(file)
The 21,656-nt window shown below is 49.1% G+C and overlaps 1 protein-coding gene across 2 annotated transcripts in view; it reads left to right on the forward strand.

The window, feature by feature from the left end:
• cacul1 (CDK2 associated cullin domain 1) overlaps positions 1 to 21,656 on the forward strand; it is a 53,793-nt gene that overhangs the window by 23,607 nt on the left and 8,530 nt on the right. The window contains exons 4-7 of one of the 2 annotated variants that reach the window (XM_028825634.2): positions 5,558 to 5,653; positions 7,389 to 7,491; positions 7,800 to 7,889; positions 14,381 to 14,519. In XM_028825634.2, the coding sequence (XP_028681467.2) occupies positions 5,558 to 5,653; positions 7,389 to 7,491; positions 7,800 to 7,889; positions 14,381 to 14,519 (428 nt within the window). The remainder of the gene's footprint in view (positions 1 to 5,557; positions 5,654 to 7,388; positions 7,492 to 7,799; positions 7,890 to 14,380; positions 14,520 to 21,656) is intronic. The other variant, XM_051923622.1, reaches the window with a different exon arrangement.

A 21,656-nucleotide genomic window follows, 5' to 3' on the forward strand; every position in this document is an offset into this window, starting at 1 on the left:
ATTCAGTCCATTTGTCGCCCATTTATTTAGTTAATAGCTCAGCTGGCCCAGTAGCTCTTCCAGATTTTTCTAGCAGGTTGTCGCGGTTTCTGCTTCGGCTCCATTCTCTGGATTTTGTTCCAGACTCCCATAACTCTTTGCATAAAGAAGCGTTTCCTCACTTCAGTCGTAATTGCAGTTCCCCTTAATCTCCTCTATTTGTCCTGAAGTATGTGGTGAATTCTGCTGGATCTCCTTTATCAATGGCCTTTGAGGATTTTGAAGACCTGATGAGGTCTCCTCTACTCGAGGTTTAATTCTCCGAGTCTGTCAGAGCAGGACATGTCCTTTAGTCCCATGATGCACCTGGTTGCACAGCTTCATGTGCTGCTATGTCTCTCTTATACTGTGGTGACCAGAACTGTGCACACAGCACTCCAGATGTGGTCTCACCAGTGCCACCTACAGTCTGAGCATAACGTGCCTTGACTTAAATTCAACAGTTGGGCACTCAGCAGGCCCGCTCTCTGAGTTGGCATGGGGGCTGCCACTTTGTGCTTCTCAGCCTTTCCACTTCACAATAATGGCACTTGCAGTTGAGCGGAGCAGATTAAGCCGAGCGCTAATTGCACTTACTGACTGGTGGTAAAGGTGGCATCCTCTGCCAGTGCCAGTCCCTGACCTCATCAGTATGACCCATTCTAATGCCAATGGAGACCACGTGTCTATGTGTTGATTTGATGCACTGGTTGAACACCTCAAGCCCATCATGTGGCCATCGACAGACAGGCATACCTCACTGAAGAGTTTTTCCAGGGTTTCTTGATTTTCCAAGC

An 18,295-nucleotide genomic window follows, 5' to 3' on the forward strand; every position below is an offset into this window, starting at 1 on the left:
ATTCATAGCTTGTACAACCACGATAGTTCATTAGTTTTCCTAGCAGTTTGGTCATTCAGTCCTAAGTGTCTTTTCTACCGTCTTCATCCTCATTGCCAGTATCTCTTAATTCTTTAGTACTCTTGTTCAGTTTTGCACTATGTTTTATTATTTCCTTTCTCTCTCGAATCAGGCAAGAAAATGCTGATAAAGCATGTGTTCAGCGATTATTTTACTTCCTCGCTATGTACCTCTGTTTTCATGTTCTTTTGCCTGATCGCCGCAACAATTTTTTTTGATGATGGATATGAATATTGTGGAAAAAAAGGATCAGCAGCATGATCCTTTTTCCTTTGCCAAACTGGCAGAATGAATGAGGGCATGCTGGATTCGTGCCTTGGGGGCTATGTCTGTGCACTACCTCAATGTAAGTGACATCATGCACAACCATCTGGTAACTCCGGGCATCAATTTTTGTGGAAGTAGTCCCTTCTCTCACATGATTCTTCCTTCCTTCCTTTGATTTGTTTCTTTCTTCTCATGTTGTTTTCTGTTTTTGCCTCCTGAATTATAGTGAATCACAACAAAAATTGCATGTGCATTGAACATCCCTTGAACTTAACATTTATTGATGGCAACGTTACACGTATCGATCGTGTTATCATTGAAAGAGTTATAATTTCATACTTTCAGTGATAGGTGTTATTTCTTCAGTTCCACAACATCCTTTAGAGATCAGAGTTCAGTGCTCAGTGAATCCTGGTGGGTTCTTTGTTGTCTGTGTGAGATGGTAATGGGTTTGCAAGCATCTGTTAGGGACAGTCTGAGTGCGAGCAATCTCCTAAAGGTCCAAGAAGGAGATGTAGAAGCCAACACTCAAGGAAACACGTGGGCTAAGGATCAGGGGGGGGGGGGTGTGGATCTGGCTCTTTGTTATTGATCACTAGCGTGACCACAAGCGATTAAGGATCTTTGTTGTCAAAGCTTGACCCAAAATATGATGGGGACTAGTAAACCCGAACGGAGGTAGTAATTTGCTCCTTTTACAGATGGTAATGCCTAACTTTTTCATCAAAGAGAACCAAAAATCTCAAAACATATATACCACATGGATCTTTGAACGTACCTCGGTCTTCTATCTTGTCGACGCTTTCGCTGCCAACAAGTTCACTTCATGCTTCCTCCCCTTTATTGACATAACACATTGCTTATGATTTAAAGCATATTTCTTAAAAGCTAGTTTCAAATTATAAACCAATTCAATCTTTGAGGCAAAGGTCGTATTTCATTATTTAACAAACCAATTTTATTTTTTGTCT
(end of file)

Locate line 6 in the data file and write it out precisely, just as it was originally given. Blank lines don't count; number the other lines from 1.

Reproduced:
An 18,295-nucleotide genomic window follows, 5' to 3' on the forward strand; every position below is an offset into this window, starting at 1 on the left: